I’ve already written a few articles about Ad Networks. They are the usual suspects when it comes to acquiring users, and there’s quite a number of them: Ad Colony, AdMob, Chartboost, Unity Ads, Millennial Media, Supersonic, Facebook, etc. Mainly, they will show your ads in other (free) apps, with a link to your App Store page.
There are several types of ads:
These ad spaces are then sold in a form of auction. That means that you do not typically negotiate much regarding pricing. You simply set what you want to bid, and an automated system takes care of it. The higher you bid, the higher your placement and thus the more visibility you will get.
Different ad sources are likely to vary wildly in the cost you have to pay for a download. CPI, Cost Per Install is the typical way you will compare the cost between different channels, even if what you are not necessarily paying for installs, but might be paying for views (CPM, Cost Per Mille, that is per thousand views). As I wrote in a previous article, the difference in CPI between two ads can easily be a factor of 10. Some installs cost us over $5, while others were under $0.50.
An expensive install will be over $5, while anything below $1 is considered cheap by now. It obviously also depends on the country you are advertising in. Some of the most competitive markets are much more expensive than developing markets. Of course, it does not make much sense to pay for a download in a market where you know that the players will never have money to pay for anything in the game. That is, their Lifetime Value (LTV) is very low.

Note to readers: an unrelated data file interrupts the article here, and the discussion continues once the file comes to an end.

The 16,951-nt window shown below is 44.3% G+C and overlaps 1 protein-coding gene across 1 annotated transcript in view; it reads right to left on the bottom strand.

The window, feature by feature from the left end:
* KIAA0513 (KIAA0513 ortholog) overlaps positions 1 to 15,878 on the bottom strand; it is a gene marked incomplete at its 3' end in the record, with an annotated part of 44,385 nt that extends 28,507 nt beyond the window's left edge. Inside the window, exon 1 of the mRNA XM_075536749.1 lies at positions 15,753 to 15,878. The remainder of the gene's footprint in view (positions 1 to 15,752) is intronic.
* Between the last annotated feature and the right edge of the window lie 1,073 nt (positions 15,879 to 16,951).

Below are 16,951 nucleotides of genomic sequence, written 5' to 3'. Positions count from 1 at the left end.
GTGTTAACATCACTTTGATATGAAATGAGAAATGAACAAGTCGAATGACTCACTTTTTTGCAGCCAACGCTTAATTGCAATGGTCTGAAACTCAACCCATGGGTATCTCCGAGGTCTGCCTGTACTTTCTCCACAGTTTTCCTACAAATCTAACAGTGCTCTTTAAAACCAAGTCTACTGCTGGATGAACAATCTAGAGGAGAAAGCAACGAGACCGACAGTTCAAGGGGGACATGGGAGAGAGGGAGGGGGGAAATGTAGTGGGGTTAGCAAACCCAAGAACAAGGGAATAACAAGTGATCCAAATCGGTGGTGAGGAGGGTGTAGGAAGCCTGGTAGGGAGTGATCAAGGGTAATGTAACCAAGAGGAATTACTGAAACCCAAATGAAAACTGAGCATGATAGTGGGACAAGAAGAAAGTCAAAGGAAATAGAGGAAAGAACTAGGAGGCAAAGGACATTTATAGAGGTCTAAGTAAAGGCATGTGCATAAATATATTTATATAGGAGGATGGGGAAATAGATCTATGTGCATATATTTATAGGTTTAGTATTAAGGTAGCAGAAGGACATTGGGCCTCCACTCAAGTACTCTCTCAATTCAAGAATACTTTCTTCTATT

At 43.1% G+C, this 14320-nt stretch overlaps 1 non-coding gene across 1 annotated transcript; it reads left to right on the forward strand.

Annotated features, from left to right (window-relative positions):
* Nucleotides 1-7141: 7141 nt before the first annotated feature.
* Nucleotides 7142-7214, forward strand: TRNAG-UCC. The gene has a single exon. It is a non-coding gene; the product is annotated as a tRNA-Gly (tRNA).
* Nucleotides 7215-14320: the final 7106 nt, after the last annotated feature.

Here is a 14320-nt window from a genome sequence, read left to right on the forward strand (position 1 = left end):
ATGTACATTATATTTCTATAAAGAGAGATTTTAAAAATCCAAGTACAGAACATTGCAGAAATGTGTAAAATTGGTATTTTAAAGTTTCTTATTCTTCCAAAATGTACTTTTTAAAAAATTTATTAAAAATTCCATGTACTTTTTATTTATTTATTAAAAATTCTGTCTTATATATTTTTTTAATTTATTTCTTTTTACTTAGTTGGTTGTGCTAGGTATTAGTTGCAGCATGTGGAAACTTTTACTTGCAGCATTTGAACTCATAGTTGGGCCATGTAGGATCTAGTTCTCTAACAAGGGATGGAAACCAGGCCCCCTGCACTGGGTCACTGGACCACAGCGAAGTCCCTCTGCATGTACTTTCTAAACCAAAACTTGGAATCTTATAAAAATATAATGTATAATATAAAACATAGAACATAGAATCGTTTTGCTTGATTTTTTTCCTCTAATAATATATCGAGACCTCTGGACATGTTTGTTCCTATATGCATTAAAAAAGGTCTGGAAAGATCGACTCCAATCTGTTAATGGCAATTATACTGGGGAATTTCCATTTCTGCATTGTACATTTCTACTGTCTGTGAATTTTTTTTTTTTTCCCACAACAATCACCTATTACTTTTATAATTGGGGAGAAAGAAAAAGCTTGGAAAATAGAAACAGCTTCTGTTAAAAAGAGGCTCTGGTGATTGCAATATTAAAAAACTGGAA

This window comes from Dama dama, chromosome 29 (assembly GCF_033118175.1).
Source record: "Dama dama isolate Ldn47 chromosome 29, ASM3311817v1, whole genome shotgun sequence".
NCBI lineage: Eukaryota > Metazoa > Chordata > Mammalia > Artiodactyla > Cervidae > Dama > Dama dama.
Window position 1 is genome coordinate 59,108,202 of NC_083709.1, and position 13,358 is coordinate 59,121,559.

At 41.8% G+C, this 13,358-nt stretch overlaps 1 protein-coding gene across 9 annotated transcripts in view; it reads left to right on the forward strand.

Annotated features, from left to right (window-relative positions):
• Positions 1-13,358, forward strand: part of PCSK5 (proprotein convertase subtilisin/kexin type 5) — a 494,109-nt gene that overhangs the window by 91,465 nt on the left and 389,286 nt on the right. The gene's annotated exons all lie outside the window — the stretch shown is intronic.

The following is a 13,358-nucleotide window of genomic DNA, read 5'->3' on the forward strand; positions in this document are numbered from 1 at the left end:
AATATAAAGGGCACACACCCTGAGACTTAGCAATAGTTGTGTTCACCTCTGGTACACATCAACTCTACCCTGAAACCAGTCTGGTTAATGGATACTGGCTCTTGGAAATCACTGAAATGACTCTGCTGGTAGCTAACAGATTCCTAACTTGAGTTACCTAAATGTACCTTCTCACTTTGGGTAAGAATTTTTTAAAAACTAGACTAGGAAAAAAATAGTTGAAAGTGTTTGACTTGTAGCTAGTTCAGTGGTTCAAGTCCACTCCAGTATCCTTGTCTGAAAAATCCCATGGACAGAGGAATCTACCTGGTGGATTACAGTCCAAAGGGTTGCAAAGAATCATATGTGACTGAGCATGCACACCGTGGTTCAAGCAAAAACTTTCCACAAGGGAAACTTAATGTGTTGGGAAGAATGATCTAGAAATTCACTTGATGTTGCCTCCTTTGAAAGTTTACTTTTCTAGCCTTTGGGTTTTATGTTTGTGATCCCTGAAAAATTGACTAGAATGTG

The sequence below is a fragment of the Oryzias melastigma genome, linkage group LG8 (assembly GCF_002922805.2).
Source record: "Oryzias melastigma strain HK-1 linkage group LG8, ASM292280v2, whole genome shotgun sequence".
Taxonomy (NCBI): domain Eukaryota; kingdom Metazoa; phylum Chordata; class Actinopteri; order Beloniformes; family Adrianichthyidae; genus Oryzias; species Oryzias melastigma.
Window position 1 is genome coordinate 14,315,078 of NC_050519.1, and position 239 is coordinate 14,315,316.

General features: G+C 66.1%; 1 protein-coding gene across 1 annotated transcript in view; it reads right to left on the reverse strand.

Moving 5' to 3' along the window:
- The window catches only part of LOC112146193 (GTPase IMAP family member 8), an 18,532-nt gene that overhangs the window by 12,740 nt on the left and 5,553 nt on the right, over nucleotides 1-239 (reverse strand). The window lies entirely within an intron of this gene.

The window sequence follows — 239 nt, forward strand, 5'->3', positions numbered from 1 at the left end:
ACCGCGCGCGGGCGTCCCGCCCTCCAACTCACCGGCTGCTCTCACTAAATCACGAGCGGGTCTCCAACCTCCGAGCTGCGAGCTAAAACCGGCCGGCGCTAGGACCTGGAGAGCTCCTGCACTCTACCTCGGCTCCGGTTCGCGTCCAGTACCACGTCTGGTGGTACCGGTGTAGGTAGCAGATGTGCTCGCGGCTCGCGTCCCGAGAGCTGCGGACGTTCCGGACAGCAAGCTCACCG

Another thing that affects the price is the volume you want to buy per day. It is much cheaper (per install) to buy lower volumes. The higher the volume you want to drive per day, the more you have to pay for each install. That auction system basically forces you to bid high to reach volumes.
What your most direct competition is bidding will also affect what you need to bid. If two games are targeting the same potential players, the one who can afford to bid higher will win and crowd out the other one. That’s a very good reason for you not to clone Clash of Clans or Game or War!
To have a look at what other’s are spending, head over to Appscotch. http://try.appscotch.com/
A lot of companies are targeting the US first. There are two reasons for that. One is that the US is the top revenue generating country (together with Japan and Korea). The other is that trends from the US often spread to other markets, and more seldom the other way around. This is similar to the music industry: while every country has their own charts, Germans will hear about a band that tops the US charts, while Americans will certainly not hear about a band that tops the German charts.
Speaking of charting, that was a very popular strategy early on for the App Store and Google Play. They gave a lot of space to the Top charts, which led a self reinforcing spirals for the most successful apps. Apple and Google have changed the stores since then, and now the self reinforcing spirals are not as strong anymore.